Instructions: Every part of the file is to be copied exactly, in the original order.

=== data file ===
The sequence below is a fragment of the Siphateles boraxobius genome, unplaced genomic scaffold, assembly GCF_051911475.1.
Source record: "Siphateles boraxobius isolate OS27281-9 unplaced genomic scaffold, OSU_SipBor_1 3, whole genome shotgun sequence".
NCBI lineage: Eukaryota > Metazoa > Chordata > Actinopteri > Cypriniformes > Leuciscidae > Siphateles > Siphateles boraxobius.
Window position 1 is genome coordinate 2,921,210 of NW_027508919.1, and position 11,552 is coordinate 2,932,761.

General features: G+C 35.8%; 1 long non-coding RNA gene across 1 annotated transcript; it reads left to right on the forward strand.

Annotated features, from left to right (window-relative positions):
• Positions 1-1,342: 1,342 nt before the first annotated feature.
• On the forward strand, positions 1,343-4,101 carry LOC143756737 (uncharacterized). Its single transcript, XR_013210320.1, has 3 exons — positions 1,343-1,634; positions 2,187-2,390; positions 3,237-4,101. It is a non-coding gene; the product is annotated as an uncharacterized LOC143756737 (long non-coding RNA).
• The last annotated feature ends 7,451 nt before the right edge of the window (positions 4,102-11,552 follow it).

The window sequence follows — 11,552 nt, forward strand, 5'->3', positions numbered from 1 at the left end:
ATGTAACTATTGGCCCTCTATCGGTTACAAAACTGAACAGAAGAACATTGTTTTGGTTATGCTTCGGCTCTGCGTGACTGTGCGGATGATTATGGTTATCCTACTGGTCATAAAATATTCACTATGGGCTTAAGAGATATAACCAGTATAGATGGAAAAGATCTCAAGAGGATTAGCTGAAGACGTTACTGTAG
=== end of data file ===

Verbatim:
The sequence below is a fragment of the Siphateles boraxobius genome, unplaced genomic scaffold, assembly GCF_051911475.1.
Source record: "Siphateles boraxobius isolate OS27281-9 unplaced genomic scaffold, OSU_SipBor_1 3, whole genome shotgun sequence".
NCBI lineage: Eukaryota > Metazoa > Chordata > Actinopteri > Cypriniformes > Leuciscidae > Siphateles > Siphateles boraxobius.
Window position 1 is genome coordinate 2,921,210 of NW_027508919.1, and position 11,552 is coordinate 2,932,761.

General features: G+C 35.8%; 1 long non-coding RNA gene across 1 annotated transcript; it reads left to right on the forward strand.

Annotated features, from left to right (window-relative positions):
• Positions 1-1,342: 1,342 nt before the first annotated feature.
• On the forward strand, positions 1,343-4,101 carry LOC143756737 (uncharacterized). Its single transcript, XR_013210320.1, has 3 exons — positions 1,343-1,634; positions 2,187-2,390; positions 3,237-4,101. It is a non-coding gene; the product is annotated as an uncharacterized LOC143756737 (long non-coding RNA).
• The last annotated feature ends 7,451 nt before the right edge of the window (positions 4,102-11,552 follow it).

The window sequence follows — 11,552 nt, forward strand, 5'->3', positions numbered from 1 at the left end:
ATGTAACTATTGGCCCTCTATCGGTTACAAAACTGAACAGAAGAACATTGTTTTGGTTATGCTTCGGCTCTGCGTGACTGTGCGGATGATTATGGTTATCCTACTGGTCATAAAATATTCACTATGGGCTTAAGAGATATAACCAGTATAGATGGAAAAGATCTCAAGAGGATTAGCTGAAGACGTTACTGTAG